Reinforcing Capital Markets using Blockchain

Reinforcing Capital Markets using Blockchain

By Capital Markets CIO Outlook | Thursday, October 25, 2018

In the past two decades, blockchain has witnessed tremendous advancement in technology, precisely in front-office functions, leaving the middle and back-end office in the lurch. As blockchain depends on a peer-to-peer distributed ledger system, the consensus among the nodes, smart contracts, and cryptography, it functions as a public ledger of all cryptocurrency transactions wherein data is stored independently without the need of clearance of central authority. Distributed ledger technology (DLT) is used for transaction verification and cost-reduction by settling millions of transactions within seconds. DLT helps businesses to streamline internal operations and minimize delays caused by traditional methods for the reconciliation of records; it brings in greater transparency. It also helps in saving compliance cost—cost in conforming to government legislation and regulations.

Use of blockchain in the capital market helps in reduction of intermediaries which in turn helps in cost reduction. Additionally, the use of smart contracts helps in payment instructions and moving collateral. Firms can leverage movable assets into capital for growth and investment. Smart contract technology has helped validate contractual data entering distributed ledger; this assists in trade validation of digital assets. Applicability of trade validation in the blockchain is primarily for contract-based asset trade, basic cash equity, repurchase agreement, to name a few.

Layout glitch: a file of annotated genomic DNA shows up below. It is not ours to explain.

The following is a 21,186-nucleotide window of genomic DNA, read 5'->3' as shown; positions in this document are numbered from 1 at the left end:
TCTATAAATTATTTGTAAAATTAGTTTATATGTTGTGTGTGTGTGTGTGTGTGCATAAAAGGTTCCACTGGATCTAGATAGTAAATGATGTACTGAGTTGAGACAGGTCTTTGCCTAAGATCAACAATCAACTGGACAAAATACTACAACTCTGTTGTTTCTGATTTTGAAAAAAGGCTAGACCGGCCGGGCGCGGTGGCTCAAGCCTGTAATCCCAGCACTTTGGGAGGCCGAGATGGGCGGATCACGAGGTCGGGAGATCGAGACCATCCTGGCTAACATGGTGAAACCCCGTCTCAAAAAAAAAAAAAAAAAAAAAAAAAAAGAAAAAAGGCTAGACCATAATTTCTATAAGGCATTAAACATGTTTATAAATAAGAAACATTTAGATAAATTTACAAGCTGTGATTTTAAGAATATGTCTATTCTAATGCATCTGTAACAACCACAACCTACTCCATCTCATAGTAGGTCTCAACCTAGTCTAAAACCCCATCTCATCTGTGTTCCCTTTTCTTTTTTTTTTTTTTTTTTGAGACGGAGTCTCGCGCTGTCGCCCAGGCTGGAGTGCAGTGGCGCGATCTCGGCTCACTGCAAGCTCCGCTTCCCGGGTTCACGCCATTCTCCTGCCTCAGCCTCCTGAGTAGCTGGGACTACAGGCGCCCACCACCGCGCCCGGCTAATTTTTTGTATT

In the blockchain, we can be assured of a real-time settlement of the transaction; quick settlement of transaction reduces cost and minimizes settlement risks. Blockchain can be used for audit purpose as well. It provides a scrupulous history of transactions and assets ownership. As all participants maintain one version of the truth, there is no need for costly reconciliation. Further, companies write their transactions into the distributed ledger, which eradicates the need to maintain separate records. Each block has a reference to the previous block, thereby preserving a complete history of the transactions.

However, blockchain poses some challenges. It comes with a non-reversibility feature, which implies that transactions once recorded cannot be altered. What comes as a huge setback is that digital currency is still not supported by all the central banks globally. On top of that, digital currency is highly volatile which can create distrust among parties to the transaction.

The potency of blockchain is staggering. There is no interference of central authority, and the same ledger copy is maintained among all network participants. Further, it helps minimize data error.  

Check out: Top Reconciliation Platform Solution Companies

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